An earthquake is a sudden, rapid shaking of the earth caused by the breaking and shifting of rock beneath the earth’s surface. Earthquakes strike suddenly, without warning, and may occur at any time of the year, day or night. Forty-five states and territories in the U.S. are at moderate to very high risk of earthquakes, and such areas are located in every region of the country.


There will be no warning in the event of an earthquake. Consider stocking a few days’ supply of items, which may become scarce or unavailable, such as food, water, alternative power and light sources, and first aid supplies.

During an earthquake

If inside when the shaking starts:
  • Stay where you are and wait it out; it will be virtually impossible and dangerous to change locations. Do not go outside until shaking stops.
  • Drop down on your hands and knees. Cover your head and neck with your arms.
  • If you can move safely, crawl for additional cover under a sturdy desk or table.
  • If in a hallway, move against a corridor wall, and cover head with arms.
  • Stay away from glass, windows, outside doors, and walls, and anything that could fall, such as light fixtures or furniture.
  • Be aware fire alarms and sprinkler systems frequently go off during an earthquake, even if there is no fire.
  • If you must leave the building after the shaking stops, use stairs rather than an elevator in case there are aftershocks, power outages, or other damage.
If outside when the shaking starts:
  • Find a clear spot away from buildings, power lines, trees, and streetlights.
  • Drop to the ground.
  • Stay until the shaking stops.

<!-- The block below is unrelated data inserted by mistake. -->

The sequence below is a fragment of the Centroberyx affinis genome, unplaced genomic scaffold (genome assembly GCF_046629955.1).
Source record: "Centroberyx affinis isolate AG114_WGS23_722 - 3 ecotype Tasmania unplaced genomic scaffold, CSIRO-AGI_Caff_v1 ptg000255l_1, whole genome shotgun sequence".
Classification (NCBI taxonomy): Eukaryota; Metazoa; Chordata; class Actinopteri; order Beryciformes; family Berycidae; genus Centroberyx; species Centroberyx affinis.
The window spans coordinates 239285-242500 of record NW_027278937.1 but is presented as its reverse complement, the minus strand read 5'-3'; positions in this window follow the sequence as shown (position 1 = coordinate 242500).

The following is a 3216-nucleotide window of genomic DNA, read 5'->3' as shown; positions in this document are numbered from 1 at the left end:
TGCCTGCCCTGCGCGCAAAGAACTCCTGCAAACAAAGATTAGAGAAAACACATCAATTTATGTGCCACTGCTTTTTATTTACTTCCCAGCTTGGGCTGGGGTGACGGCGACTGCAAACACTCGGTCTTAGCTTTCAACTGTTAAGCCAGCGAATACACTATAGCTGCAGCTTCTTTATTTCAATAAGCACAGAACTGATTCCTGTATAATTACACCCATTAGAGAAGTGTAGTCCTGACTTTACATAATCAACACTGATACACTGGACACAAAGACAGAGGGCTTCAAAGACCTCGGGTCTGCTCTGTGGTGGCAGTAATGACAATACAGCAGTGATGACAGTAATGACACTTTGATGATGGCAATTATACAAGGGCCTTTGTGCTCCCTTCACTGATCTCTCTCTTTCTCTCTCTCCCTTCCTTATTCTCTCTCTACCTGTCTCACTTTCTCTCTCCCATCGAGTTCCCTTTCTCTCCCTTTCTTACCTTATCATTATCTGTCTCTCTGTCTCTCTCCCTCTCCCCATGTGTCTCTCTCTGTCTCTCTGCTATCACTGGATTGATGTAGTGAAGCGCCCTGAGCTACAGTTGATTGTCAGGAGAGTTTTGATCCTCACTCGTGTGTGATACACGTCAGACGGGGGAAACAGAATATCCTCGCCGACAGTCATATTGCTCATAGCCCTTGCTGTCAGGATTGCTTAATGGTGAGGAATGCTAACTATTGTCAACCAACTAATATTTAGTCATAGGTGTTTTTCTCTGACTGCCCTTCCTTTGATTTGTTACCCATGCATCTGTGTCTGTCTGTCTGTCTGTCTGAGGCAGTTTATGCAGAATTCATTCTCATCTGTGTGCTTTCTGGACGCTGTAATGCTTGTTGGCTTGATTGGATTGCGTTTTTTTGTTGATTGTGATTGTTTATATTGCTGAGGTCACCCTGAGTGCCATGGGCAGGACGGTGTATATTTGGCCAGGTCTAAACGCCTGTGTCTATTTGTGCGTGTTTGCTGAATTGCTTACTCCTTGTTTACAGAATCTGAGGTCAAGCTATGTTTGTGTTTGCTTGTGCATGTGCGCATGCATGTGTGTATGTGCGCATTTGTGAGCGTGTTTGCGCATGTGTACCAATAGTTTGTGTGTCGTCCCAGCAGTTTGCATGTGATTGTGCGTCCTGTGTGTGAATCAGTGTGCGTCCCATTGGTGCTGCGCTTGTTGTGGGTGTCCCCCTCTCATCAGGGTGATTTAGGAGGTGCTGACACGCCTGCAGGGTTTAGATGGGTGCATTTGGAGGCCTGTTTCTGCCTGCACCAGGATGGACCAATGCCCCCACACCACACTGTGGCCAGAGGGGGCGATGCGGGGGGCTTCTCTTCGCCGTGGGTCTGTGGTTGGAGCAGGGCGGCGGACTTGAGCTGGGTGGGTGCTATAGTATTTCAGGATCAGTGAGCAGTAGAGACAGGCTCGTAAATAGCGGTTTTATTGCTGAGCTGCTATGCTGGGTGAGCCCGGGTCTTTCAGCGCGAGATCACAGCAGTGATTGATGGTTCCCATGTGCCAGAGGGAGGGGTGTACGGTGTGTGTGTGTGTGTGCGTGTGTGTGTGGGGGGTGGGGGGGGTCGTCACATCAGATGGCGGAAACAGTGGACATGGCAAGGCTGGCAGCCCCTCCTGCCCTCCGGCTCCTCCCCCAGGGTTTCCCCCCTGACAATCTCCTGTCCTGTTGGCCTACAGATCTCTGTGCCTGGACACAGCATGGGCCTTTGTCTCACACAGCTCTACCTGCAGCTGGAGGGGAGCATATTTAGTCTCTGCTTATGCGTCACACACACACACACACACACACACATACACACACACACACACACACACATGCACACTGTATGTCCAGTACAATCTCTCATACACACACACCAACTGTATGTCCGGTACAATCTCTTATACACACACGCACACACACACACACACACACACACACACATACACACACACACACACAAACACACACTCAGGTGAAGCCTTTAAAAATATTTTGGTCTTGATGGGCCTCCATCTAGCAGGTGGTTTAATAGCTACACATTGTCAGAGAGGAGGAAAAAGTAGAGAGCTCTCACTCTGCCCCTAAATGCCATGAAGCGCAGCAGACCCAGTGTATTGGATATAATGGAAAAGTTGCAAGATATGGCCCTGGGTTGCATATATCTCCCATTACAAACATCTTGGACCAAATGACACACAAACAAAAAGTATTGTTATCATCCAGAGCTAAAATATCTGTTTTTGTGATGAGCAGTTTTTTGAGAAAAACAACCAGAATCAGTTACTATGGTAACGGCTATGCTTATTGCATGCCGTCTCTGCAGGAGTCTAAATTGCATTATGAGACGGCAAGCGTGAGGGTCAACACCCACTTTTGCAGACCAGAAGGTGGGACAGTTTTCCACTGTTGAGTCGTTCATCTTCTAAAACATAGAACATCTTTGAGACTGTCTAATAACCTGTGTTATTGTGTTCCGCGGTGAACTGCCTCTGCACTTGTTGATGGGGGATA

• If in a vehicle, pull over to a clear location and stop. Avoid bridges, overpasses, and power lines. Proceed cautiously once the earthquake has stopped. Avoid roads, bridges, or ramps the earthquake may have damaged.

After an earthquake
  • If there is a clear path to safety, leave the building, and go to an open space away from buildings and damaged areas with nothing overhead.
  • If you are trapped, do not move about or kick up dust. Tap on a pipe or wall, and shout out, so rescuers can locate you.
  • Check for injuries, and dial 911 as needed. Be aware emergency responders may not be available for some time. It may be necessary to act to free trapped individuals or provide first aid if qualified emergency response is delayed. Consider your safety, and use good judgment.
  • Do not use the telephone, unless necessary. Leave lines open for emergency calls.
  • Try to account for all individuals.
  • Examine area for damage and hazards, particularly hazardous materials release and gas, electric, or water line damage. Report any problems to facilities.
  • Expect and prepare for aftershocks.
  • Aftershocks frequently occur minutes, days, weeks, and even months following an earthquake.
  • Watch for small fires. Fire is the most common hazard after an earthquake.
  • Clean up spilled medications, chemicals, or flammable liquids immediately.
  • Watch for fallen power lines; stay out of damaged areas.
  • Return home only when authorities say it is safe to do so.
  • Be careful when driving after an earthquake, and anticipate traffic light outages.
  • Criminal behavior, such as looting, often occurs in disaster scenarios. Lock doors, and employ other means of security, as appropriate.

Important ATSU Emergency Numbers


Security Emergency and non-emergency 
(On Campus) ext. 33
(Off Campus) 1-660-349-9513

Kirksville Police: 
(On Campus) Dial 9-911 
(Off Campus) Dial 911


Security Office: *7 from any campus phone
Switchboard : 0 
Security Phone: 480-341-9075

Security *Emergencies Only*
(On Campus) *7 from any campus phone

Mesa Police: 
(On Campus) Dial 911 
(Off Campus) Dial 911